What’s wrong with ‘stand your ground’ laws? February 28, 2014
For one, “White-on-black homicides are 354 percent more likely to be ruled justified than white-on-white.”
ThinkProgress has some other disturbing facts, here.
Comics, Film, and Race February 25, 2014
There’s a been a bit of a dust-up on the interwebz over the announcement that Michael B. Jordan will be playing Johnny Storm (aka Human Torch) in the Fantastic Four reboot film. There’s a really nice article at IGN responding to the controversy. Here’s just a snippet summary:
The complaints about the Jordan casting seem to boil down to these core arguments:
- Johnny Storm has always been portrayed as a white character.
- Hollywood shouldn’t try to change a character’s race just for the sake of political correctness or money.
- Audiences will be confused if the race of this iconic superhero character is suddenly changed.
- Having a black Johnny and a white Sue means the characters aren’t brother and sister anymore.
To which I offer these rebuttals:
- Yes, and so were Kingpin, Heimdall, Perry White, and Nick Fury at one point.
- Unless you’ve read the script and sat in on the production meetings, it’s a little presumptuous to claim you understand the motivations behind this decision.
- Just like that time everyone’s brain melted when WB replaced Billy Dee Williams’ Harvey Dent with Tommy Lee Jones’ Two-Face?
- A mixed-race family? That’s unpossible!
The United Kingdom’s (UK) capital, London, is a city of stark contrasts, where wealthy expatriates and a few home grown billionaires, rub shoulders with the numerous poor, who flock from across the country to make their fortune in the metropolis. However, despite the riots that regularly tear across this sprawling city, there is little sign of ethnic unrest, deep in the heartlands of the English peoples.
The same cannot be said hundreds of miles to the north, where a growing political movement is demanding independence for the Scottish tribe. This would be the first time that borders have changed in Western Europe for half a century, and would represent a severe blow to the southern tribes, who depend on the mineral wealth of the Scottish homeland.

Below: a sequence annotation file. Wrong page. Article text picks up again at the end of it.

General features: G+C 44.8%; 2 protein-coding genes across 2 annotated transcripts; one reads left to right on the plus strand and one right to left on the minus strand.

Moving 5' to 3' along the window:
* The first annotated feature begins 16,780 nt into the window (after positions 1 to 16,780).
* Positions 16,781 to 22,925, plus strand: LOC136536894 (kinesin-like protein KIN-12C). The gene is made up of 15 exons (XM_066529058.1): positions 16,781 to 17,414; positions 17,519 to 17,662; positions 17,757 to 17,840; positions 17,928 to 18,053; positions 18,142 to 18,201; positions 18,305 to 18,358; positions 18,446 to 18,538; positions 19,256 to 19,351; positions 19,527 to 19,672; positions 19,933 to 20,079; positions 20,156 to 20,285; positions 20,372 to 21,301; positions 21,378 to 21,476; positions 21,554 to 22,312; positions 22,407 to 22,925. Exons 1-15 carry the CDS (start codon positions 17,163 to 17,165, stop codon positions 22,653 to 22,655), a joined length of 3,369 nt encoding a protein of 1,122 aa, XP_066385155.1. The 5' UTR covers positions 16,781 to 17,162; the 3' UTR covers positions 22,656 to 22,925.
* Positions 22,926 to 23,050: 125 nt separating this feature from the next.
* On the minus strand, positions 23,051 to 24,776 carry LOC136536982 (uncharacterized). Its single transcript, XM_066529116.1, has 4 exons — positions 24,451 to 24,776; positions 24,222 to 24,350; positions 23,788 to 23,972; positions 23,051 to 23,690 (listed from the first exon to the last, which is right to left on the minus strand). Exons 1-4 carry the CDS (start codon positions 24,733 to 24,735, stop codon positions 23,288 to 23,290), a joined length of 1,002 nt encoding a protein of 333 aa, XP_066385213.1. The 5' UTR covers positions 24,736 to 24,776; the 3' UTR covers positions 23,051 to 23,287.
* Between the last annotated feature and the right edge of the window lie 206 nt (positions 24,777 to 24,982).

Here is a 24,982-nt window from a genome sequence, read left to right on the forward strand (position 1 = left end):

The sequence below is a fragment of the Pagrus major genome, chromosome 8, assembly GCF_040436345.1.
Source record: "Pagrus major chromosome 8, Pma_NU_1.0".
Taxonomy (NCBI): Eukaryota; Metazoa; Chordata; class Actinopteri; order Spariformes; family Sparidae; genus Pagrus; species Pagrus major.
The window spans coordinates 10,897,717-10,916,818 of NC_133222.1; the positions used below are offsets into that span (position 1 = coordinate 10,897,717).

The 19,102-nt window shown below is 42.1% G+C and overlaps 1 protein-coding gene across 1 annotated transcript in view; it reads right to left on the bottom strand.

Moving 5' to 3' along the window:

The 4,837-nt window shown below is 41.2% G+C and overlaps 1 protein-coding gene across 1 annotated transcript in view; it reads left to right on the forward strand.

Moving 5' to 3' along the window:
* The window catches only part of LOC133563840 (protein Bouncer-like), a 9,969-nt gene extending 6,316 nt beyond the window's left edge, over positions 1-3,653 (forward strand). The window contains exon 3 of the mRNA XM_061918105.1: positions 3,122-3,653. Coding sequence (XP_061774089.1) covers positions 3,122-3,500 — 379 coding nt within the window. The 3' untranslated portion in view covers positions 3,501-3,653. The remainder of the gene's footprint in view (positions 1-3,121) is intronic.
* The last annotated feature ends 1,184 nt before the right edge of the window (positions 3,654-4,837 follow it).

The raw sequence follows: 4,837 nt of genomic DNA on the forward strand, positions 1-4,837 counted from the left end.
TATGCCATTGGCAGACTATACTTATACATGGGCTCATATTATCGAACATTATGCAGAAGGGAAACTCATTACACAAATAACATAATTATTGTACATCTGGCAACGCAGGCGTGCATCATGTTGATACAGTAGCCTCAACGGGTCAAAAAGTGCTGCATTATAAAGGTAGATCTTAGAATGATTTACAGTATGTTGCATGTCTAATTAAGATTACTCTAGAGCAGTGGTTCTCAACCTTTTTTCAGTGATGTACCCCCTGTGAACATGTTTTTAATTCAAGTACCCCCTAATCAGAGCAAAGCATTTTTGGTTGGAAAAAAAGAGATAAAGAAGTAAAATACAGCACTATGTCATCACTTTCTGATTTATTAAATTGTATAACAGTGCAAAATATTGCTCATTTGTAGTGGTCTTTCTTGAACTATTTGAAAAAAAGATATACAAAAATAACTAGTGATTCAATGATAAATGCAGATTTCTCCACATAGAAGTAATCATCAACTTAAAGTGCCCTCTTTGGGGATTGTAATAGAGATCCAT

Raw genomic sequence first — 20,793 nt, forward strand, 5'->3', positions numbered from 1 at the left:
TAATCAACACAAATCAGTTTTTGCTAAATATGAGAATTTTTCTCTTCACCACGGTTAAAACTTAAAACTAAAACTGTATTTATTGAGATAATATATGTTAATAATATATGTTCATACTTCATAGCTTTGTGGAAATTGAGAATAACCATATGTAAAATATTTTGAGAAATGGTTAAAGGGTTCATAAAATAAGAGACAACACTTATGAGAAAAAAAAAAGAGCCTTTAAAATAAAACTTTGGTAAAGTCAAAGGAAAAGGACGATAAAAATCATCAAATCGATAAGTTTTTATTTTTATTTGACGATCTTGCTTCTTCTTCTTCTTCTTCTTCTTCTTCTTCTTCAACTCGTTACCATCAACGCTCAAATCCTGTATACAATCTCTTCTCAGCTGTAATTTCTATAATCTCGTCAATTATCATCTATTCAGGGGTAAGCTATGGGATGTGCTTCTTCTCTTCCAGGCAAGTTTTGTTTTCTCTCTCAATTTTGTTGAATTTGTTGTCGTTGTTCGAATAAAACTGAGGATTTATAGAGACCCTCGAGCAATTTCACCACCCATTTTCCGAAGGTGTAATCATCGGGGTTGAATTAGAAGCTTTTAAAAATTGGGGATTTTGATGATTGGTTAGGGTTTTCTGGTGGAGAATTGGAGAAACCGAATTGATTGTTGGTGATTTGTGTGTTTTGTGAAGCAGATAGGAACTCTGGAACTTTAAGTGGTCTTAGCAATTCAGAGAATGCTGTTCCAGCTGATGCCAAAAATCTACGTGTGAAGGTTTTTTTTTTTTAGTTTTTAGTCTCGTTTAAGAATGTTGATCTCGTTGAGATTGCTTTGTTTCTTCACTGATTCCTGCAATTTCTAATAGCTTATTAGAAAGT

Read the rest of the article at Think Africa.
Sally Haslanger on Philosop-her January 31, 2014
UPDATE: This has been reposted due to the request of commenters to have a record of the discussion. In addition, comments have now been reopened to allow the posting of an apology. I ask commenters to be especially careful to respect the “Be Nice” rule. Comments will be closed again if the discussion turns nasty.
Recently I’ve been arguing that there has been insufficient attention in the analytic philosophical literature to the domain of social practices. On the one hand, mainstream analytic political philosophers spend a lot of time thinking about the State and institutions that form the “basic structure” of society, but (perhaps due to the influence of political liberalism) do not consider the micro-politics embedded in the practices of everyday life. Ethicists, on the other hand, tend to focus on individual action (character, will) and often don’t even consider that an agent, in acting, is engaged in a social practice.
What Martin Luther King Actually Did January 20, 2014
Here, in honour of Martin Luther King Day, is a really wonderful blog post from 2011 that’s doing the rounds again today.
…this is what the great Dr. Martin Luther King accomplished. Not that he marched, nor that he gave speeches.
He ended the terror of living as a black person, especially in the south.
The post is brilliant and important. Today is a good day to read it. And then to read it again.
(Make sure you read right to the end. The author’s postscript regarding the experiences of black women is important.)
Why Isn’t My Professor Black? January 16, 2014
There are just 85 black professors out of 18,510 in the UK and the number has barely changed in eight years. The percent of black professors (0.4%) shows a striking disparity with the proportion of black students, which has increased steadily each year and now stands at 6%.
What does it mean when the generation that produces knowledge is so unrepresentative of the generation that consumes it? This panel debate will be chaired by Professor Michael Arthur, UCL President and Provost. It will aim to ask difficult questions and explore even more challenging solutions.
Networking reception to follow.
Professor Michael Arthur, Chair, UCL President and Provost
Dr William Ackah, Panel Member, Birkbeck, University of London
Dr Lisa Amanda Palmer, Panel Member, Newman University
Dr Shirley Tate, Panel Member, University of Leeds
Dr Nathaniel Adam Tobias Coleman, Panel Member, UCL
For more, go here.
Apologies for the commercials; the video is worth the VERY SHORT wait, I think.
UK Jury endorses police killing of unarmed black man January 9, 2014
The family of Mark Duggan, whose death in Tottenham sparked the 2011 riots across England, were left devastated as an inquest jury decided he was not holding a gun when shot by police, but nevertheless found the marksman’s decision to open fire was lawful…
The lawful killing verdict was a surprise to some even on the police side, and more so as before announcing the decision, the jury had announced by an eight-to-two majority that they were sure Duggan did not have a gun in his hand when shot.
That had seemed to be the issue at the heart of the inquest.
The jury delivered a narrative verdict, answering a series of questions. It had appeared that the six days of deliberations were going to produce a disaster for the Metropolitan police when the jury found law enforcement had not done enough to gather and react to intelligence Duggan may be seeking to acquire a gun.
Instead the jury announced that by an eight-to-two majority they believed the firearms officer had acted lawfully in gunning Duggan down.